This section is from the book "Elements Of The Theory And Practice Of Cookery", by Mary E. Williams. Also available from Amazon: Elements Of The Theory And Practice Of Cookery; A Textbook Of Domestic Science For Use In Schools.
Any cooking apparatus which burns coal is a range. The older term "cooking-stove" is sometimes applied to a small range on legs. A range is set, if it is built into the wall; portable, if it stands out in the room. It should stand upon a brick hearth, or a sheet of zinc, and the wall near it should be of brick or tiling, or else protected by zinc.
A coal range has the following parts: -
2. Grate, which forms the floor of the fire-box.
3. Dampers a. Draft slide b. Check c. Oven d. Pipe to regulate draft.
to direct current of hot air.
4. Ash-pan, to receive ashes, cinders, and clinkers (incombustible waste material and solid products of combustion).
5. Smoke-pipe, to carry off smoke (unburnt carbon) and gaseous products of combustion.
6. One or more ovens, for food.
Some ranges have other parts, - an oven for warming dishes, a reservoir to heat water, or a water-back, through which running water is carried to heat it, more dampers, etc.
When the fire is out take off all the lids and as much of the top of the stove as is removable. Look first at the fire-box.
The fire-box is a rectangular space open at the top, lined on the sides with a fireproof material (fire-bricks), and having a movable grate for a floor.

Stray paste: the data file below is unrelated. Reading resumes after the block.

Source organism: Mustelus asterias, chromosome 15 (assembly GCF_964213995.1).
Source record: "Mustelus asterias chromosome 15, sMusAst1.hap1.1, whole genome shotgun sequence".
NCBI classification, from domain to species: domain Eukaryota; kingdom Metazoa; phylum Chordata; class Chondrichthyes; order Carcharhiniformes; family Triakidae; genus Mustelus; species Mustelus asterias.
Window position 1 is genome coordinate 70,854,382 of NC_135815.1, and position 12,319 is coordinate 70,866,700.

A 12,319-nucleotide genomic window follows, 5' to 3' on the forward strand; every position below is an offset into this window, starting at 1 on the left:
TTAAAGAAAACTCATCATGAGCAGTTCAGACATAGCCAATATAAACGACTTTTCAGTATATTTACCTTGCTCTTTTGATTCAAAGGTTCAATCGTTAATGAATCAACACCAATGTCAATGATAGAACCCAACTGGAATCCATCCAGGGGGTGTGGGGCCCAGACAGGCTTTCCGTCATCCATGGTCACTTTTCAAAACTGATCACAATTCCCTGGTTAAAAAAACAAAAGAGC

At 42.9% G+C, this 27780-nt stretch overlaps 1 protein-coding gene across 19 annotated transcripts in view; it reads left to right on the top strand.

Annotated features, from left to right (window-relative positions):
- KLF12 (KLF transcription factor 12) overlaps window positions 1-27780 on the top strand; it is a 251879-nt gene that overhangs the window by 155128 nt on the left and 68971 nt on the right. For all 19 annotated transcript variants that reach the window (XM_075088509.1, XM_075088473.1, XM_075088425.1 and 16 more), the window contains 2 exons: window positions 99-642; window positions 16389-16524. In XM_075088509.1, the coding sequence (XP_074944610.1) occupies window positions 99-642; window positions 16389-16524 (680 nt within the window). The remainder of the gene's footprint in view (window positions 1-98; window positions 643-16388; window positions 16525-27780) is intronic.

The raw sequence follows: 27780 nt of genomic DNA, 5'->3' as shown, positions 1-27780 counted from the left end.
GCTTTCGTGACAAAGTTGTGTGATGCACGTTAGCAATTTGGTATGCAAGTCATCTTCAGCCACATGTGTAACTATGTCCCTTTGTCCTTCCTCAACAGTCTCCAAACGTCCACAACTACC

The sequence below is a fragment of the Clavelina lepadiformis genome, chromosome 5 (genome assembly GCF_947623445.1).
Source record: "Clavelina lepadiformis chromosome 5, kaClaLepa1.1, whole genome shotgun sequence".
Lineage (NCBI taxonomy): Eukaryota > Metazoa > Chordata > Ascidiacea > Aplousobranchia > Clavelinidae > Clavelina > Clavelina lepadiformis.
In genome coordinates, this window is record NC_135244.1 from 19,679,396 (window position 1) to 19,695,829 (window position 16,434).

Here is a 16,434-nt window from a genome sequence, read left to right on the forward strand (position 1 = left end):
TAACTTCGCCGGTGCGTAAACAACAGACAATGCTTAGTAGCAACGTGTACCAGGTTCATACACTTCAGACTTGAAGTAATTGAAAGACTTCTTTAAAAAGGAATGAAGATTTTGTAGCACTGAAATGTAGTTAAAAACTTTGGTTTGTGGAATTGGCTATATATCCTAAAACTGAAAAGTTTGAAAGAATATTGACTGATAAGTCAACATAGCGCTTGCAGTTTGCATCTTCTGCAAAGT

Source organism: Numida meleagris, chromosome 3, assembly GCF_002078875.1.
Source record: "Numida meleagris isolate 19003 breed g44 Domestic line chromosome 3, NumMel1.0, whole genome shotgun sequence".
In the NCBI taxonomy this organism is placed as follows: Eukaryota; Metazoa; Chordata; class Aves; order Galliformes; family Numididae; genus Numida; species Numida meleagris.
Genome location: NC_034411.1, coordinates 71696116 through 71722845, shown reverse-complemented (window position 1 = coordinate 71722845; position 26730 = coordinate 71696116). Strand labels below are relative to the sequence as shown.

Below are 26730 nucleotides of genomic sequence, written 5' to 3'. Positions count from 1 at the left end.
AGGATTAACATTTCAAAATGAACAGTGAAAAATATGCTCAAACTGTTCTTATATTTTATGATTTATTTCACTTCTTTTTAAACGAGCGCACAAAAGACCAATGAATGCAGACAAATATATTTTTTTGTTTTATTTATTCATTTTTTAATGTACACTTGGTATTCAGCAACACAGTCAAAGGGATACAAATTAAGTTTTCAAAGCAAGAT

Underneath the fire-box is the ash-pan. It should be emptied once a day, and the space around it brushed out.
The pipe connects the range with the chimney.
The oven in a stove or a portable range is back of the fire-box. In a set range there are generally two ovens, one on each side of the fire-box. An oven should contain a rack. Between the oven and the top, sides, and bottom of the range there is a space for the passage of air from the fire-box. This space must be cleaned occasionally to keep it from becoming choked with soot and ashes.
The dampers are slides or doors fitted to openings in the range. Below the fire-box is the draft slide. In the smoke-pipe is the pipe damper, provided with a hole to let gases escape when the damper is closed. At the back of each oven is an oven damper, usually moved by a rod extending to the front of the range.
By opening the draft-slide, pipe, and oven dampers, a direct draft is produced, the air passing from below the grate, up through the fuel in the fire-box, and out into the chimney. This arrangement of dampers is used to start the fire, or to increase the heat of a fire already burning. If the draft slide be opened, and the pipe damper closed, when a fire is starting, the smoke will come into the room. Why?
By closing the oven damper, the air heated in the fire-box is made to flow around the oven before entering the chimney. By this means the oven is heated, and the force of the draft at the same time lessened by its having to make its way around corners. Observe carefully the mechanism of the dampers. The range in your home may differ from the one at school.
The check damper is above the fire-box. Opening it sends a stream of cold air across the top of the fire. Its effect is to check the fire by cooling it. Air admitted below the fire-box feeds the fire with oxygen.
There are several causes for poor draft besides fault in the range. The range may be clogged with soot and fine ashes, and need to be taken apart and cleaned. The chimney may not be built right. A tall building near by may cut off the draft.